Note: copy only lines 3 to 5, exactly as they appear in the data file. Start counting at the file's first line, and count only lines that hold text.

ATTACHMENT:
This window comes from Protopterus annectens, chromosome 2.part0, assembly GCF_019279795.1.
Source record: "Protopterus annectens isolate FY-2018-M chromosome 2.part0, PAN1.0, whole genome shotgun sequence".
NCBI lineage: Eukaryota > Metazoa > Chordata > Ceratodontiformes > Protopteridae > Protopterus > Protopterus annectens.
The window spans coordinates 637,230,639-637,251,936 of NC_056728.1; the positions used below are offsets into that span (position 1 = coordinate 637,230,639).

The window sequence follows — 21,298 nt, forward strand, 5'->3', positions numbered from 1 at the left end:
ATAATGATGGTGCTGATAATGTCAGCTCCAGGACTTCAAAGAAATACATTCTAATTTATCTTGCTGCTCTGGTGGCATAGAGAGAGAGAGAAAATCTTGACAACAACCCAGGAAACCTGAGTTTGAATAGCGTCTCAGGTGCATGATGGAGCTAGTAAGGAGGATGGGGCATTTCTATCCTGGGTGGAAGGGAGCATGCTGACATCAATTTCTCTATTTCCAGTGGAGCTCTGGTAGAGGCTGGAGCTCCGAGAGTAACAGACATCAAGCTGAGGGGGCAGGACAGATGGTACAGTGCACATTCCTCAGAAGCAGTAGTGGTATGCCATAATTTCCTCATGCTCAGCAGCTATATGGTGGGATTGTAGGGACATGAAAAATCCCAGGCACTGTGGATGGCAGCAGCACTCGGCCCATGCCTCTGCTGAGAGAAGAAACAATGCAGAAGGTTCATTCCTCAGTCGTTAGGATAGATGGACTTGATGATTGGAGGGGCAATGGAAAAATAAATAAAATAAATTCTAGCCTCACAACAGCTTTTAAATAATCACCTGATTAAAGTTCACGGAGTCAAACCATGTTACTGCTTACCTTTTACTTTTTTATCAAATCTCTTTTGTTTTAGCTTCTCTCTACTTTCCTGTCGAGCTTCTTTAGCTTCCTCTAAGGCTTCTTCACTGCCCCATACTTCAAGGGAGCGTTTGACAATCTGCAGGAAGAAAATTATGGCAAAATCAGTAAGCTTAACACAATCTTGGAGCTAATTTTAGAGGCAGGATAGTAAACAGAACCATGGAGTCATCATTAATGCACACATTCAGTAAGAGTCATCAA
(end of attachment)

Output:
NCBI lineage: Eukaryota > Metazoa > Chordata > Ceratodontiformes > Protopteridae > Protopterus > Protopterus annectens.
The window spans coordinates 637,230,639-637,251,936 of NC_056728.1; the positions used below are offsets into that span (position 1 = coordinate 637,230,639).

The window sequence follows — 21,298 nt, forward strand, 5'->3', positions numbered from 1 at the left end: